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Día de la Bioenergía en España – el país que cuenta con un gran potenciala

Bioenergy is Europe's leading renewable energy source. According to Eurostat data and calculations made by the European Biomass Association (AEBIOM), bioenergy will be able to supply 11% of the final energy consumption in 2017. An additional 7% comes from the other renewables, while the rest (82%) still comes from fossil fuels. Within this context, for 66 days the EU can run on renewable energies, 41 days of which are supplied by bioenergy—from November 21 to the end of the year.

For Spain, its Bioenergy Day is December 3, and like Belgium, its energy demand could be met exclusively with biomass for 28 days.

Spain is self-sufficient thanks to biomass for 28 days this year, a fact that places our country in the 23rd position in the European ranking (together with Belgium), far from Sweden, with 132 days. The values that being self-sufficient for 28 days also means being an energy independent country for almost a month, because it is an own renewable energy source and not dependent on the importation of oil or gas, remarked Javier Díaz, President of Asociación Española de Valorizacion Energetica de la Biomasa (AVEBIOM).

Developing the potential

In Spain, biomass is used mostly in residential heating and industries; and to a lesser extent, for the generation of electricity and biofuels. However, Spain’s ranking changes to 14th, about on par with the EU-28 average 2015, when it is the share of renewables in energy consumption. Furthermore, according to Díaz, the country has great potential and could readily advance its Bioenergy Day date to November 25 close to this year’s European average, if unused available biomass were utilised.

Only using what is currently burned in the open or not used in field stubble, olive and fruit tree prunings, viticulture, forest fire protection cleaning (undergrowth, logging residues) could reduce the consumption of fossil fuels and reduce energy dependence further.

Prunings from Spanish vineyards represent an untapped biomass potential.

According to the EU LIFE project Enerbiocrub project and data from the Spanish Ministry of Agriculture, Food and Environment (MAPAMA), it would be possible to use almost 516,000 tonnes of oil equivalent (toe) of biomass from sustainably managed forest thickets each year, equivalent to 1.2 million tonnes of bone-dry biomass.

In addition, on an annual basis, there is another 625 600 toe of olive pruning annually (≈ 1.46 million tonnes dry basis) and 290 200 toe (≈ 675 000 tonnes dry basis) of vine shoots for energy use, according to the data of the EU Horizon 2020 funded Biomasud Plus project.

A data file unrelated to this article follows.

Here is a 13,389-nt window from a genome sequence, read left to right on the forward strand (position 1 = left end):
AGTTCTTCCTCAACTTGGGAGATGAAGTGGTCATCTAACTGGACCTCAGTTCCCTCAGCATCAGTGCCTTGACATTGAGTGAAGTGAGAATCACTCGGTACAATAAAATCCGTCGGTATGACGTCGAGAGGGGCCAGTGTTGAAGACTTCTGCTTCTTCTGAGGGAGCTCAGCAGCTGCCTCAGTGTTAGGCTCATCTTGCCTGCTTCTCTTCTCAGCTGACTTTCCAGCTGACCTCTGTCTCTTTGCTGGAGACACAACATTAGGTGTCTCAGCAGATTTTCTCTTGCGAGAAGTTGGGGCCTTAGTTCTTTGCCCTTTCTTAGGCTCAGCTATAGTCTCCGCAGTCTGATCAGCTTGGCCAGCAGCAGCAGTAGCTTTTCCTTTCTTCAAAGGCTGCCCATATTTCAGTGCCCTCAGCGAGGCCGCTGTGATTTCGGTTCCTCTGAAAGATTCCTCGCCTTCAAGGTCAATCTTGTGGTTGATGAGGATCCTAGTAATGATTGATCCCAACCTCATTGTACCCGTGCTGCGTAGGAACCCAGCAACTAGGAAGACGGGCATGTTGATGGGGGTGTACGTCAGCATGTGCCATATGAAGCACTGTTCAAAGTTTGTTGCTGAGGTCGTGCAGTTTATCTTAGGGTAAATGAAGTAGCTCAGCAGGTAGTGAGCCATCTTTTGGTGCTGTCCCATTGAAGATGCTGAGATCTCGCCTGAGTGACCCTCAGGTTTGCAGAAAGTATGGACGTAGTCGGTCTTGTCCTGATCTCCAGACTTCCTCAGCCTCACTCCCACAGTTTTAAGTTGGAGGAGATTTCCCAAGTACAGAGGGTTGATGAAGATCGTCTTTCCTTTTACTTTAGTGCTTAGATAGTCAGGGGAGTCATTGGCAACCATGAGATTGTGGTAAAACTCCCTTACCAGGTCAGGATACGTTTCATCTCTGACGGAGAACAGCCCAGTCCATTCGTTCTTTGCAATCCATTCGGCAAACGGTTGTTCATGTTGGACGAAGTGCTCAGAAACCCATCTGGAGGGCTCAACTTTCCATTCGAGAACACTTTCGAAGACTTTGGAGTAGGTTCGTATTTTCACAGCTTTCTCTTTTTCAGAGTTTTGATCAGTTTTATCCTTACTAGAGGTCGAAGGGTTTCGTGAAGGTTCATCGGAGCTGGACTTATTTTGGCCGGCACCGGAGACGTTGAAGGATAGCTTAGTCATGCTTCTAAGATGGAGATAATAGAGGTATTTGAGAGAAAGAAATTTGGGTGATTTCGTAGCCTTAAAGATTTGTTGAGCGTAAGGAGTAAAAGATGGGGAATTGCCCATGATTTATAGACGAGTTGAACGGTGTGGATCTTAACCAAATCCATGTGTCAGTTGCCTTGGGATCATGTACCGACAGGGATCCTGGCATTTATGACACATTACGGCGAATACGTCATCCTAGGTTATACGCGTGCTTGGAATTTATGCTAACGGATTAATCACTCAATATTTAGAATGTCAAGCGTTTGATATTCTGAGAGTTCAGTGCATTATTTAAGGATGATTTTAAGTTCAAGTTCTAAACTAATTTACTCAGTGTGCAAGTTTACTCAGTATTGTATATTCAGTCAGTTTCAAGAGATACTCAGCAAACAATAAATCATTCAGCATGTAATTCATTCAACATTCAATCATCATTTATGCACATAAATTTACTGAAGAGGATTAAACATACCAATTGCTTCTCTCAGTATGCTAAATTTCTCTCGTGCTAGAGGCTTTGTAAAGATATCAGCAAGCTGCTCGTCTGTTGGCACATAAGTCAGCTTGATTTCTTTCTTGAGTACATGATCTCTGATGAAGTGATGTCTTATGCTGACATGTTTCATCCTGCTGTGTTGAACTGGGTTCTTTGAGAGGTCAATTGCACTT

Furthermore, additional sources such as the EU 7th Framework Programme (FP7) projects EuroPruning and S2Biom suggest that fruit orchard prunings (sweet, dry and citrus) can add up to 500 000 toe (≈ 1.3 million tonnes on a dry basis).

“These biomass quantities, which are generated each year in Spain, could be used for energy purposes and thus avoid emissions that are detrimental to the air quality caused by uncontrolled burning. These figures highlight the fundamental role played by biomass in the transition to renewable energy. Bioenergy is the most important source of renewable energy in Europe, which is close to surpassing coal to become the primary source of domestic energy,” said Javier Díaz, President of Asociación Española de Valorizacion Energetica de la Biomasa, AVEBIOM (photo courtesy AVEBIOM).

Collection, logistics and aggregation remain a challenge though this is something being addressed in several of the mentioned projects as well as the recently launched EU Horizon 2020 project ARGOinLOG. And if this year’s Expobiomasa conference and exhibition in Vallodalid is anything to go by, Spain is set to move up the Bioenergy Day ranking ladder and, more importantly, increase the number of days it could run on biomass alone.

About European Bioenergy Day

The European Bioenergy Day campaign is powered by the European Biomass Association (AEBIOM) and relayed across Europe by both national and international partners supporting the belief that bioenergy is more than a renewable energy source, but a reliable path that will lead Europe to achieve its renewable energy transition in the shortest span of time.

The campaign will last 66 days, starting from November 21 through the end of the year. This is a symbolic date on which the European Bioenergy Day was celebrated by organizing the European Bioenergy Future Conference, that was held in Brussels, Belgium on that date.

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